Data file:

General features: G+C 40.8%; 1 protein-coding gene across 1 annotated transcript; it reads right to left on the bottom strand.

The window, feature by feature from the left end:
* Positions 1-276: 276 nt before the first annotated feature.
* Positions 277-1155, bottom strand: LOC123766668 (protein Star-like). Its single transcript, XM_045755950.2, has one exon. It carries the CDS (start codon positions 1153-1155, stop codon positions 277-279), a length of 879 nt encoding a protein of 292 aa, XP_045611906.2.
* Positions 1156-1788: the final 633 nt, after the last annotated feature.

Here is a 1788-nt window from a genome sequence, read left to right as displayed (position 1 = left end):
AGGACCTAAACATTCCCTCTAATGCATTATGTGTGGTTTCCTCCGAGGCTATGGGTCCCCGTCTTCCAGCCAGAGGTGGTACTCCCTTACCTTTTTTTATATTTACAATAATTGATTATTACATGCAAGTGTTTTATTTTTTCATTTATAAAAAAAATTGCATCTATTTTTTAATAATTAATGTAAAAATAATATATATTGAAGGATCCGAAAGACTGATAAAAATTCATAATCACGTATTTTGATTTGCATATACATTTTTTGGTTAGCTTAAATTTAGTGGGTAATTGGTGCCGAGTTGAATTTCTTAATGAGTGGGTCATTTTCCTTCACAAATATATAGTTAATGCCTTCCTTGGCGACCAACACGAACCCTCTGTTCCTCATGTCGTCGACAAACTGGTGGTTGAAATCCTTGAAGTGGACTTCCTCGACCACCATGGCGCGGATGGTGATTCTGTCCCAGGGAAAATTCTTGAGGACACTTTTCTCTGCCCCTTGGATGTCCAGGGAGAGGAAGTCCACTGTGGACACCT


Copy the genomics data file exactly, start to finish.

General features: G+C 40.8%; 1 protein-coding gene across 1 annotated transcript; it reads right to left on the bottom strand.

The window, feature by feature from the left end:
* Positions 1-276: 276 nt before the first annotated feature.
* Positions 277-1155, bottom strand: LOC123766668 (protein Star-like). Its single transcript, XM_045755950.2, has one exon. It carries the CDS (start codon positions 1153-1155, stop codon positions 277-279), a length of 879 nt encoding a protein of 292 aa, XP_045611906.2.
* Positions 1156-1788: the final 633 nt, after the last annotated feature.

Here is a 1788-nt window from a genome sequence, read left to right as displayed (position 1 = left end):
AGGACCTAAACATTCCCTCTAATGCATTATGTGTGGTTTCCTCCGAGGCTATGGGTCCCCGTCTTCCAGCCAGAGGTGGTACTCCCTTACCTTTTTTTATATTTACAATAATTGATTATTACATGCAAGTGTTTTATTTTTTCATTTATAAAAAAAATTGCATCTATTTTTTAATAATTAATGTAAAAATAATATATATTGAAGGATCCGAAAGACTGATAAAAATTCATAATCACGTATTTTGATTTGCATATACATTTTTTGGTTAGCTTAAATTTAGTGGGTAATTGGTGCCGAGTTGAATTTCTTAATGAGTGGGTCATTTTCCTTCACAAATATATAGTTAATGCCTTCCTTGGCGACCAACACGAACCCTCTGTTCCTCATGTCGTCGACAAACTGGTGGTTGAAATCCTTGAAGTGGACTTCCTCGACCACCATGGCGCGGATGGTGATTCTGTCCCAGGGAAAATTCTTGAGGACACTTTTCTCTGCCCCTTGGATGTCCAGGGAGAGGAAGTCCACTGTGGACACCT